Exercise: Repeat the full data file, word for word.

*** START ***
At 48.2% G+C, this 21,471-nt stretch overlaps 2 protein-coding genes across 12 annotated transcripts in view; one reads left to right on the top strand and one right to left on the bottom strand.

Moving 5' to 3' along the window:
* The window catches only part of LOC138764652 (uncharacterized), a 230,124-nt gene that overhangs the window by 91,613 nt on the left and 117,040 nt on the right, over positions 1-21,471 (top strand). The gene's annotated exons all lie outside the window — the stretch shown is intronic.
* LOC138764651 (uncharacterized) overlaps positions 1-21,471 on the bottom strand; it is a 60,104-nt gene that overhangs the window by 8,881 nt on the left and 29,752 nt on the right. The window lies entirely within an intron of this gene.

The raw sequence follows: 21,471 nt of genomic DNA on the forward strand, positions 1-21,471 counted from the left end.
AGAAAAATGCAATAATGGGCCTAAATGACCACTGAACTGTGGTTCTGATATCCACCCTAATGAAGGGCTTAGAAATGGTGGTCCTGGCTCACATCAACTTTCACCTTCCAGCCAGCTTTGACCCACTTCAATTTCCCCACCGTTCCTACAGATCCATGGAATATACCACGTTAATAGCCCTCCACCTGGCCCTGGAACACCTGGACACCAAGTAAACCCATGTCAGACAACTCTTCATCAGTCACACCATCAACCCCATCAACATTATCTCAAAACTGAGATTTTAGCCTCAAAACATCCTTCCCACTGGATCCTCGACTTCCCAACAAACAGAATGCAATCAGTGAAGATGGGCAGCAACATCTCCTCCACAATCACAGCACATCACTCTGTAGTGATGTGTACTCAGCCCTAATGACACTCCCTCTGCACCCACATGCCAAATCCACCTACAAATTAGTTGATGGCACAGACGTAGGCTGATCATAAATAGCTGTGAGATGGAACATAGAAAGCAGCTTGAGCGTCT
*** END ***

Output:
At 48.2% G+C, this 21,471-nt stretch overlaps 2 protein-coding genes across 12 annotated transcripts in view; one reads left to right on the top strand and one right to left on the bottom strand.

Moving 5' to 3' along the window:
* The window catches only part of LOC138764652 (uncharacterized), a 230,124-nt gene that overhangs the window by 91,613 nt on the left and 117,040 nt on the right, over positions 1-21,471 (top strand). The gene's annotated exons all lie outside the window — the stretch shown is intronic.
* LOC138764651 (uncharacterized) overlaps positions 1-21,471 on the bottom strand; it is a 60,104-nt gene that overhangs the window by 8,881 nt on the left and 29,752 nt on the right. The window lies entirely within an intron of this gene.

The raw sequence follows: 21,471 nt of genomic DNA on the forward strand, positions 1-21,471 counted from the left end.
AGAAAAATGCAATAATGGGCCTAAATGACCACTGAACTGTGGTTCTGATATCCACCCTAATGAAGGGCTTAGAAATGGTGGTCCTGGCTCACATCAACTTTCACCTTCCAGCCAGCTTTGACCCACTTCAATTTCCCCACCGTTCCTACAGATCCATGGAATATACCACGTTAATAGCCCTCCACCTGGCCCTGGAACACCTGGACACCAAGTAAACCCATGTCAGACAACTCTTCATCAGTCACACCATCAACCCCATCAACATTATCTCAAAACTGAGATTTTAGCCTCAAAACATCCTTCCCACTGGATCCTCGACTTCCCAACAAACAGAATGCAATCAGTGAAGATGGGCAGCAACATCTCCTCCACAATCACAGCACATCACTCTGTAGTGATGTGTACTCAGCCCTAATGACACTCCCTCTGCACCCACATGCCAAATCCACCTACAAATTAGTTGATGGCACAGACGTAGGCTGATCATAAATAGCTGTGAGATGGAACATAGAAAGCAGCTTGAGCGTCT